Lucky Man (4:39)

Cover of Emerson, Lake & Palmer

From Emerson, Lake & Palmer and 72 other releases

“Lucky Man” is a song by the English progressive rock supergroup Emerson, Lake & Palmer, from the group’s 1970 self-titled debut album. Written by Greg Lake when he was 12 years old and recorded by the trio using improvised arrangements,[1] the song contains one of rock music’s earliest instances of a Moog synthesizer solo. “Lucky Man” was released as a single in 1970 and reached the top 20 in the Netherlands. The song also charted in the United States and Canada. The single was re-released in 1973 and charted again in the U.S. and Canada.

Background and composition

The urban legend surrounding the song states that on the last day of recording their debut album in September 1970, the group discovered they were short of satisfying the label’s contract requirement of 21 minutes of music per album side, and therefore needed one more song,[1] so Greg Lake began playing a song he had written when he was 12 years old. It was reported that producers raved about it and insisted it was going to be the lead single off the album.[1] In truth however, according to session notes, recording for the album took place between July and September 1970, with Lucky Man actually being recorded early in the period.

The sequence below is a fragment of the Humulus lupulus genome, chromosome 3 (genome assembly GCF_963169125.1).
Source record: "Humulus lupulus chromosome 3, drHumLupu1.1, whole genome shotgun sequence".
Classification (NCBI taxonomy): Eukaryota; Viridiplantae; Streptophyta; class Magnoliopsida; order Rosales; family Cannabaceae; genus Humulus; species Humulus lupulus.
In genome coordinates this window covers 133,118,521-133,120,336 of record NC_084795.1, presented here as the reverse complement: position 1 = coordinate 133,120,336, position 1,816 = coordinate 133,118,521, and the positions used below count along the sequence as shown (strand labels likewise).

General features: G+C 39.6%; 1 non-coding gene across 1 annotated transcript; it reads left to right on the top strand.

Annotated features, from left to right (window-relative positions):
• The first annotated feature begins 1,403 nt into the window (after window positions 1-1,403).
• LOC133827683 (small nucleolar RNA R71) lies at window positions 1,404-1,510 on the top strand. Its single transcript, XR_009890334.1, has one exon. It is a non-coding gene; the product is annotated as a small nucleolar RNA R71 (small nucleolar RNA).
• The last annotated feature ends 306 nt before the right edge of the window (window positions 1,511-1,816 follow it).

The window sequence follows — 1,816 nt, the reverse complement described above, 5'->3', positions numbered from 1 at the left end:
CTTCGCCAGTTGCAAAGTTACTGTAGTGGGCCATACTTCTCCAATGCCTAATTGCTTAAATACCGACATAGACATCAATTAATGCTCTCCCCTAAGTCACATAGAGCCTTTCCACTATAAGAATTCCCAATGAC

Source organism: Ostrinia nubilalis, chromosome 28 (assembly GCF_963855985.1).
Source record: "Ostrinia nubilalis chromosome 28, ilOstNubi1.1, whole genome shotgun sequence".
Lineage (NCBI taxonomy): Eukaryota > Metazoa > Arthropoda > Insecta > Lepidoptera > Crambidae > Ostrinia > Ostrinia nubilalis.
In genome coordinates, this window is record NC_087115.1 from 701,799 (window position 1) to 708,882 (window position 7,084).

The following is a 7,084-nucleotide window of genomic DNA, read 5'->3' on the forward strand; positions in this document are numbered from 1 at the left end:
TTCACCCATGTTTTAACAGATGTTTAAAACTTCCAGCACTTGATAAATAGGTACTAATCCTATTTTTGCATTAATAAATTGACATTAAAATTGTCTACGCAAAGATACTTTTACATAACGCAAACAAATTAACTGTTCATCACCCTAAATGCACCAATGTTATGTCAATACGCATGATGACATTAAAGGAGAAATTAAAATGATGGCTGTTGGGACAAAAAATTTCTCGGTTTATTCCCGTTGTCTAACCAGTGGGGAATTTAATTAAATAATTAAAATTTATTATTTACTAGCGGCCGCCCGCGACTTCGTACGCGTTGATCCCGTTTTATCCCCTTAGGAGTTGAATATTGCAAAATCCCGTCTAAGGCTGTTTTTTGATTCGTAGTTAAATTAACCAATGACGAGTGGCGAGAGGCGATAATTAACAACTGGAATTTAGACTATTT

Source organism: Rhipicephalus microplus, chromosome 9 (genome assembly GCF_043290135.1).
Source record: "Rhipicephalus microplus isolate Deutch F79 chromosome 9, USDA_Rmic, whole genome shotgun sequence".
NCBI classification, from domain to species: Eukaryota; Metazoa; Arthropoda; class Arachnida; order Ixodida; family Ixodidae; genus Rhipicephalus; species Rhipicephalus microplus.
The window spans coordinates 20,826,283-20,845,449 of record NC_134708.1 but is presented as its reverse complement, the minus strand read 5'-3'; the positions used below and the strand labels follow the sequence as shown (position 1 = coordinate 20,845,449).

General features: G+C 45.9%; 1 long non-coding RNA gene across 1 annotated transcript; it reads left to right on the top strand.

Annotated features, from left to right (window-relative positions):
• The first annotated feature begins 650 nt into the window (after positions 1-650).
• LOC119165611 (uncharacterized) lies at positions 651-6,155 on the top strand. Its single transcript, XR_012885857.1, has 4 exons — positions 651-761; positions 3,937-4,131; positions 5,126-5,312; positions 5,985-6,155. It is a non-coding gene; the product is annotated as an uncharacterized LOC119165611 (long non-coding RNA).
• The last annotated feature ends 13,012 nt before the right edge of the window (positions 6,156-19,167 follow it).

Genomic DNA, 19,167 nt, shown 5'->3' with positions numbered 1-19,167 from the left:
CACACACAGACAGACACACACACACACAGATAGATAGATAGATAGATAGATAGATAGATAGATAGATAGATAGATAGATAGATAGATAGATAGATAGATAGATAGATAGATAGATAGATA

Unlike many songs on the album, which use a distorted fuzz bass to sound like a guitar, “Lucky Man” is an acoustic ballad.[2] The lyrics tell the ironic[3] story of a man who had everything, went to war, and died.

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